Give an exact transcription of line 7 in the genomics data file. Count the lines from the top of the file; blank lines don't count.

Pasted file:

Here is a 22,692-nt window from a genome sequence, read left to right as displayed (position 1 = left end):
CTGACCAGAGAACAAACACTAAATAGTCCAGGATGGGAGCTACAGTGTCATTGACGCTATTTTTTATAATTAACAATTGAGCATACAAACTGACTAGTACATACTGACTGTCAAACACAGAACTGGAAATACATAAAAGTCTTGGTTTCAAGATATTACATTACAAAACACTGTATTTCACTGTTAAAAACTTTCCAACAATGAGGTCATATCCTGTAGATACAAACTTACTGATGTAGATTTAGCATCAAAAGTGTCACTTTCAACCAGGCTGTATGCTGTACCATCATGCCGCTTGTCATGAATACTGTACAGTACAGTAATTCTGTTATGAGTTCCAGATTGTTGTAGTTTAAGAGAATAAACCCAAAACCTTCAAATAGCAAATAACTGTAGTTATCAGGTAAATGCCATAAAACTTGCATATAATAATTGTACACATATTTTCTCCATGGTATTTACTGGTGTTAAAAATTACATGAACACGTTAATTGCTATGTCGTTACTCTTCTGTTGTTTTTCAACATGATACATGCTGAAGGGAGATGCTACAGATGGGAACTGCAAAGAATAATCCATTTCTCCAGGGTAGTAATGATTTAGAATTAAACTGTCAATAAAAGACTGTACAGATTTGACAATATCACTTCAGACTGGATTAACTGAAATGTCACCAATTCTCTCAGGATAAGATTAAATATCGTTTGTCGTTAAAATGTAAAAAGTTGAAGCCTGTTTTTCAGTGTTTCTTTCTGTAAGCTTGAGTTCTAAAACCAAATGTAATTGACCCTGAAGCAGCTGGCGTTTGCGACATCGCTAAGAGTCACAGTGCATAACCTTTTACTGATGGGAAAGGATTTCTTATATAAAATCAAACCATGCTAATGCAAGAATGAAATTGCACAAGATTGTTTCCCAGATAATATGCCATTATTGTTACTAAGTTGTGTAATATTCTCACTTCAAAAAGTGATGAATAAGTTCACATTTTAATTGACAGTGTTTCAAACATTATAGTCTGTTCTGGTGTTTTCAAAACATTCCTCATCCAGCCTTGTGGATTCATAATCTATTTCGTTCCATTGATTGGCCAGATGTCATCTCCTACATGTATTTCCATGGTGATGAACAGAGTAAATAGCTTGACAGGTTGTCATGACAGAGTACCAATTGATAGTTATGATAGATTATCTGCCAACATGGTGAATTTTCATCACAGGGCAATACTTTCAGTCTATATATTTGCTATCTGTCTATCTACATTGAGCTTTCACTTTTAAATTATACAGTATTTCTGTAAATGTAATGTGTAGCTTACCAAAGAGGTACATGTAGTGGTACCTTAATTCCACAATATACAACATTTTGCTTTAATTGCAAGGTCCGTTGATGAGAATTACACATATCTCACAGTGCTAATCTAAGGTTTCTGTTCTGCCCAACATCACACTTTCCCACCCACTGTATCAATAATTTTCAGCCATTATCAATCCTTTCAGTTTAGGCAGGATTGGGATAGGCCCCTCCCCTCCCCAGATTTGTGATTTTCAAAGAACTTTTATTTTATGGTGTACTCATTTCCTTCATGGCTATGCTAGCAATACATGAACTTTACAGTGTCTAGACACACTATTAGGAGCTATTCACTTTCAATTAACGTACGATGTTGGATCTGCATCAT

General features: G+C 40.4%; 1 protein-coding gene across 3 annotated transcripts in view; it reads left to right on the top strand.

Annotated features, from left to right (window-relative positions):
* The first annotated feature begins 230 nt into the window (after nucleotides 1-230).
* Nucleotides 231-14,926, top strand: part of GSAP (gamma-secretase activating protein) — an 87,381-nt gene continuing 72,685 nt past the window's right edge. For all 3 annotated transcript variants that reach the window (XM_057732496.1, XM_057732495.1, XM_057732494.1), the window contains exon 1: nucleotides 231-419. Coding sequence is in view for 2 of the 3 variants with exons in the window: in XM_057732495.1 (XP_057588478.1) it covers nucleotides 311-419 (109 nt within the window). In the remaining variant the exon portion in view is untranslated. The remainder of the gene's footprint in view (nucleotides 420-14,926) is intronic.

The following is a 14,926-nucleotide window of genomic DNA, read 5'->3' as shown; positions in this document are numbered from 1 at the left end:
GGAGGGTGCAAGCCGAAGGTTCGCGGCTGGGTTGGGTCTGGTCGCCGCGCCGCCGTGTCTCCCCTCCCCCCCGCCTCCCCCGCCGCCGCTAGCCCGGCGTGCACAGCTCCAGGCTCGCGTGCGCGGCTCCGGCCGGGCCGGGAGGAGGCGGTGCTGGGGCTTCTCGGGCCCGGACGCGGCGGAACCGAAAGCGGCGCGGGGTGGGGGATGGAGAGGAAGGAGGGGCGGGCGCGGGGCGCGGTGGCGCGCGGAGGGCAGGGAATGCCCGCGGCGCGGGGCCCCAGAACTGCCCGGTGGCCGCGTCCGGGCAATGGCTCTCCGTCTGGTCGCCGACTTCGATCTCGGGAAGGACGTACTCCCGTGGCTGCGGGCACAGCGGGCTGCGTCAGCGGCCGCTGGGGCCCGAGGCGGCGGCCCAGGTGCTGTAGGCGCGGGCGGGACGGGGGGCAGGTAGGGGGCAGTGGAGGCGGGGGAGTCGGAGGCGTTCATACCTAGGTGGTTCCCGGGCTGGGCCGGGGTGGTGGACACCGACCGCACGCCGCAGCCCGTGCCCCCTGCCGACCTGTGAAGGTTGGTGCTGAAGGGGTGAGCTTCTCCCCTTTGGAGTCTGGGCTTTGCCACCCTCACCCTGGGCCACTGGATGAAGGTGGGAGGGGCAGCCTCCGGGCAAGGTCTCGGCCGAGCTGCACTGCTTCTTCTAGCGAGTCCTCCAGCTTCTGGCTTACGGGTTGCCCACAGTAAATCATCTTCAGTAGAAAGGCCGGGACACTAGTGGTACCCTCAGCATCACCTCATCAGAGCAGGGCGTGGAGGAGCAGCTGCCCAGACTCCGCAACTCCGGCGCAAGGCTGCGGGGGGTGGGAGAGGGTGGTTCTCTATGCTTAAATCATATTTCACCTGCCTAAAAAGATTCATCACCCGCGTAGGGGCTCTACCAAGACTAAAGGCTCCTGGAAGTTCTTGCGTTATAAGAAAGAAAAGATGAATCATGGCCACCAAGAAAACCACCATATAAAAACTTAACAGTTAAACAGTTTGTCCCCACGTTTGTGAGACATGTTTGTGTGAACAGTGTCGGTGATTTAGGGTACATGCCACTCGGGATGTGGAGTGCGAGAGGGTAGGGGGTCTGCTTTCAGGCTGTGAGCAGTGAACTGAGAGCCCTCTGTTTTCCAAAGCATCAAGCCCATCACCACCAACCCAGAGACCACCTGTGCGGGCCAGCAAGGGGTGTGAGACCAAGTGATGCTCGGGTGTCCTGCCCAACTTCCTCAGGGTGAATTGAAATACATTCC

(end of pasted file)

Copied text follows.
The following is a 14,926-nucleotide window of genomic DNA, read 5'->3' as shown; positions in this document are numbered from 1 at the left end: